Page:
as in his first battle. Second. McClellan set out from Fortress Monroe via the York River. As we shall see, he had some success. His advance was within six miles of Richmond when he was beaten at Gaines Mill. He found a refuge on the James River, but his army was soon recalled to Washington. Third. Pope, in August, 1862, followed in McDowell's footsteps along the railroad from Alexandria, and was defeated upon nearly the same ground which had witnessed McDowell's defeat. Fourth. Burnside took the railroad via Fredericksburg, and in December, 1862, met a bloody repulse at that point and gave up his campaign. Fifth. Hooker also took the Fredericksburg route, but was attacked at Chancellorsville so severely that he also gave up his campaign early in May, 1863. Sixth. Meade, after repulsing Lee at Gettysburg in July, 1863, in November essayed an advance from Alexandria upon Lee's right flank at Mine Run, about halfway between the two railroad lines. He found Lee so stron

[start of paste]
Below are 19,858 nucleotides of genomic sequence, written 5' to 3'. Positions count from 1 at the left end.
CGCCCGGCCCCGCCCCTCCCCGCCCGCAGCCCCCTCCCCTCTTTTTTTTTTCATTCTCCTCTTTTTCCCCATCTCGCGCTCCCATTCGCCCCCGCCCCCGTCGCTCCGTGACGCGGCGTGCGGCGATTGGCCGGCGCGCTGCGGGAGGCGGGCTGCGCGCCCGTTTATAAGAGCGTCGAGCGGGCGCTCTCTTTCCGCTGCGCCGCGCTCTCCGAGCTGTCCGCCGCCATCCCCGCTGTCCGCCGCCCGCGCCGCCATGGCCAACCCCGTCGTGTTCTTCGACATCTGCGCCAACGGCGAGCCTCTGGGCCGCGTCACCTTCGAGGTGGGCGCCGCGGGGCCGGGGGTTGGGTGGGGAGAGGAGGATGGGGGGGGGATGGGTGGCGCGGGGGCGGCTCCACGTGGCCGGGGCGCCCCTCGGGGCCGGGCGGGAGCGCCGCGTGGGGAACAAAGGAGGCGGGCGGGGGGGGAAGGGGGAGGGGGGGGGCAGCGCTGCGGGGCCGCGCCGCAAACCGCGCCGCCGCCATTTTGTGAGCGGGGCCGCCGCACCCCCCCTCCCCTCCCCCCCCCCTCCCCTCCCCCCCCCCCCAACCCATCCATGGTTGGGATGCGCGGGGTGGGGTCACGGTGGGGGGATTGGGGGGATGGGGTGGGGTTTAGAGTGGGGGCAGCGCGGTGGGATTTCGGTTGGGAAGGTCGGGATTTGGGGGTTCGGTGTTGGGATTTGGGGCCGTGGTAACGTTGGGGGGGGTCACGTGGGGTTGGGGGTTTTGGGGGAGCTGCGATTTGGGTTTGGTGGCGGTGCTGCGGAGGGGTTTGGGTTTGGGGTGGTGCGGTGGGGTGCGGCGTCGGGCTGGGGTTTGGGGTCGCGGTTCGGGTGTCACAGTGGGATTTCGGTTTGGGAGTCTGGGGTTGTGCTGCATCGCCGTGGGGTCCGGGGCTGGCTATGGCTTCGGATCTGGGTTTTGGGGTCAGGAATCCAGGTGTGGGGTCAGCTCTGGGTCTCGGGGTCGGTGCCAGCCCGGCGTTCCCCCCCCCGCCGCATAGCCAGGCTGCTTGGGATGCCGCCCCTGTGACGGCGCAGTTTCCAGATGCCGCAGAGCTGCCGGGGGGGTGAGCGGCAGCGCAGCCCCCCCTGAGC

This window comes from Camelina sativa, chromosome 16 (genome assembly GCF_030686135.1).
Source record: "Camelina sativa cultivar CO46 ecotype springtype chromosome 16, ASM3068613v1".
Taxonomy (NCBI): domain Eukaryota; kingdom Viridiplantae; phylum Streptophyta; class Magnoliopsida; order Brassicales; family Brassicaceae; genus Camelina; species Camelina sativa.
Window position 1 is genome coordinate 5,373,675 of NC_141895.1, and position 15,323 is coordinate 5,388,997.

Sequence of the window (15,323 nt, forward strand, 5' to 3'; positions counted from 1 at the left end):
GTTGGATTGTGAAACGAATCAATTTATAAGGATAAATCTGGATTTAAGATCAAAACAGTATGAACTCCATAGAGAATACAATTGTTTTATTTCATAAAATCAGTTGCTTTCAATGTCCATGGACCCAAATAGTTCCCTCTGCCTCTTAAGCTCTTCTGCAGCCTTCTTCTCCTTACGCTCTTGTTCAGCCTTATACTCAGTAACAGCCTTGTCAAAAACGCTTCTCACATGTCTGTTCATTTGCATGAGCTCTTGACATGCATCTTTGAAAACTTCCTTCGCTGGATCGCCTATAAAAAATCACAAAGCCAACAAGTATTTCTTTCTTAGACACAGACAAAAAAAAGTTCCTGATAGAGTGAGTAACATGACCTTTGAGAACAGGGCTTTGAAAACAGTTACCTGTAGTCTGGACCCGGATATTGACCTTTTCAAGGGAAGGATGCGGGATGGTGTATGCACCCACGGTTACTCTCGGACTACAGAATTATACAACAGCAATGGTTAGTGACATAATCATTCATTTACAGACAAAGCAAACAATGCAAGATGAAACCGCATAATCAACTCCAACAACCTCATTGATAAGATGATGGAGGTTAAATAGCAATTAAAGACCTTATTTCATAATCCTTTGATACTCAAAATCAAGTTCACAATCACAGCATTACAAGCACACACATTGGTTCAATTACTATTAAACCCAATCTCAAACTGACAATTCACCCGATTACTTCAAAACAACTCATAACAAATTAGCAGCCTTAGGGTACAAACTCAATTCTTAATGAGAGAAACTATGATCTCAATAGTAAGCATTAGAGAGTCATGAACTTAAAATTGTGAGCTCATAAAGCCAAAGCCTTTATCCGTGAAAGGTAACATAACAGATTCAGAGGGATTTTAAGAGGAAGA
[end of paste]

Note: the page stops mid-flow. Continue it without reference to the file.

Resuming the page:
Edward Porter Alexander, Military memoirs of a Confederate: a critical narrative, Chapter 10: Cedar Mountain (search)
ed to attack him there, he tried another ruse. He fell back from the battlefield, not only to the south side of the Rapidan, where he might easily have halted and maintained himself, but he continued his retreat through Orange C. H. and on to Gordonsville. He hoped that Pope would construe the move as a confession of weakness and would be inspired by it and his own boastings to follow. This strategy was very nearly successful. On Aug. 12, Pope, having heard that the reenforcements under Burnside would soon join him, wired Halleck that, on their arrival, he would cross the Rapidan and advance upon Louisa C. H. This would have given the Confederates the very opportunity desired. On Aug. 13, Lee had ordered Longstreet and Hood, with 12 brigades, to proceed by rail to Gordonsville, and, on the 14th, he also ordered up Anderson's division of infantry, three brigades, and Stuart's cavalry. On the 15th he went up in person and took the command. The casualties at Cedar Mountain had be